The alternative is to replan disregarding property ownership, but bearing in mind that habit in a population is a factor which cannot be entirely ignored. If the accustomed centres of business, recreation and shopping are retained as nearly as possible in their previous positions it will probably be an advantage.

The plan which has been submitted to and endorsed by the Coventry City Council, and which Lord Reith has accepted as a basis for the investigation of certain reconstruction problems, is in the second category of the alternatives mentioned above.

Although we are privileged to reproduce sketches showing possible elevational treatments, it must be realized that these have been prepared only to crystalize certain factors arising out of the plan. Chief amongst these factors is the provision of open space. Whether the buildings are eventually in the Gothic revival or modern styles as far as elevational treatment is concerned has nothing to do with the primary consideration - that the plan is the thing at this stage. Here are the main points of the new plan as set out by the architect: -


The increase of aerial transport, particularly passenger transport, after the war, must be borne in mind. Any scheme for a central airport is considered impracticable for the following reasons. Planes, as we know them, still need long runs for landing and taking off; this would limit the planning and heights of buildings round the airport. The helicopter type of plane may be developed but planning should be done with reasonable foresight on the basis of what we know rather than what may be. Provision has been made for linking up the existing facilities with the centre of the town.

Road and rail transport are governing factors. The railway station on the new plan occupies the same position as the existing station and is coupled with a coach station.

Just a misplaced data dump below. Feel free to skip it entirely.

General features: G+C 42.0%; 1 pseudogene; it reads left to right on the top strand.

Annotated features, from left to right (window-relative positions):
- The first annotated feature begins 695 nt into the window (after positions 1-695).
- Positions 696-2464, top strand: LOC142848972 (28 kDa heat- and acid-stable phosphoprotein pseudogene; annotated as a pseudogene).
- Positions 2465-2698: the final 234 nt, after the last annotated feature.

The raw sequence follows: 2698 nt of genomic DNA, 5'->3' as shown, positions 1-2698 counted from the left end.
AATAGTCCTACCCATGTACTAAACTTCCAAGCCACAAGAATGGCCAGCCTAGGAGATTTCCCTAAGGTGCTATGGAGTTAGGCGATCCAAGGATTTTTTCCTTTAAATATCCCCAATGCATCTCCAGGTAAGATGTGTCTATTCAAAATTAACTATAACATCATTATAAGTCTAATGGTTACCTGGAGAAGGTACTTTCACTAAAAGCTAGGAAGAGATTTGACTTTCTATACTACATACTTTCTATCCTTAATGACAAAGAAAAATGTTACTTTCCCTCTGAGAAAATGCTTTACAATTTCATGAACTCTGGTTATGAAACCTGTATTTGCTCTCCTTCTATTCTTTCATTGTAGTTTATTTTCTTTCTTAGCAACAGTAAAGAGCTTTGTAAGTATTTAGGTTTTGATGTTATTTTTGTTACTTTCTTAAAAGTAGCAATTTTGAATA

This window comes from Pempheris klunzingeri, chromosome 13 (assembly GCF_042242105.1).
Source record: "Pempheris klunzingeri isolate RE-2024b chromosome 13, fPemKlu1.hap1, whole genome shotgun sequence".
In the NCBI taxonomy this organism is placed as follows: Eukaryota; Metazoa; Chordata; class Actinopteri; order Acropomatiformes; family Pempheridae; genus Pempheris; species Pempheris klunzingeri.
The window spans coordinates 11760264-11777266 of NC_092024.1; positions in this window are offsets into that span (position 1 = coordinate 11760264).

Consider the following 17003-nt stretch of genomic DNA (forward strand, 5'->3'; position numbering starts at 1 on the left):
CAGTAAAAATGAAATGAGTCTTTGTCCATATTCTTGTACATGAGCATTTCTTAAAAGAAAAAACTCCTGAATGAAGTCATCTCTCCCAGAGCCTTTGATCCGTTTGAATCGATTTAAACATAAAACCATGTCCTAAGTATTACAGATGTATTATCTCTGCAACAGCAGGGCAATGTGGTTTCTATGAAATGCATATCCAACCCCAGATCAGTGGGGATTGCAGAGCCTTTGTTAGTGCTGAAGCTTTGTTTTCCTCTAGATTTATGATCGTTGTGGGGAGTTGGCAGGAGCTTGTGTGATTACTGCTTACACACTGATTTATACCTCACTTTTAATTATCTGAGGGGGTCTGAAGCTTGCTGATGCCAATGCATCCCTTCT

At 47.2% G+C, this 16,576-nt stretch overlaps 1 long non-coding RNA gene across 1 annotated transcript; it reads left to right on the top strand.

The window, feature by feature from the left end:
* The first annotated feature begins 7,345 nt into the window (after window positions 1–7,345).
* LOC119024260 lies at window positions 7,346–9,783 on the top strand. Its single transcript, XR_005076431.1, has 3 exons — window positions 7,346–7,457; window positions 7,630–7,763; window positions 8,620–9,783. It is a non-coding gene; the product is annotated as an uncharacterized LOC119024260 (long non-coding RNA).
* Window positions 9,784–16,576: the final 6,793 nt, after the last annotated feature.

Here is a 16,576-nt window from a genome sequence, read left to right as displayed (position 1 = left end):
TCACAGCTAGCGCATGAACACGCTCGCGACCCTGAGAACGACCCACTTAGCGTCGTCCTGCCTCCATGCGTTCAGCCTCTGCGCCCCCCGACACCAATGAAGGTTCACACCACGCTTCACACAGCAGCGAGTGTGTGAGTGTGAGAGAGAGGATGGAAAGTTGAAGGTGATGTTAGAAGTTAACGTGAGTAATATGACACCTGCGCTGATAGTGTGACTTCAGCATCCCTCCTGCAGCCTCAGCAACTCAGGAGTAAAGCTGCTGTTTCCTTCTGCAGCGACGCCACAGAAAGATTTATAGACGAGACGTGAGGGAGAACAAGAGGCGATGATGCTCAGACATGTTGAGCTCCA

In the central area motor transport and parking have been carefully thought out so that through traffic will be unhampered by local traffic. Parking and service to the shopping centre has received special consideration.

An embryo plan exists showing radial and ring roads in the area outside the City centre but this need only be taken into consideration at the present time in so far as it affects the feeding and clearance of the centre. Its final layout depends on the location of existing property which might stand for fifty years.

Open Spaces

The City Centre covers the top of a low conical rise in the land. This is surmounted by the Cathedral Spire and the Church of St. Michael. A large area to the north of the Cathedral has been planned, as park. It will be remembered that this formed the nucleus of a redevelopment scheme which was in existence before the big raid. Apart from this the whole layout, as shown in the rough aerial perspective, has been designed to produce wide thoroughfares and good vistas.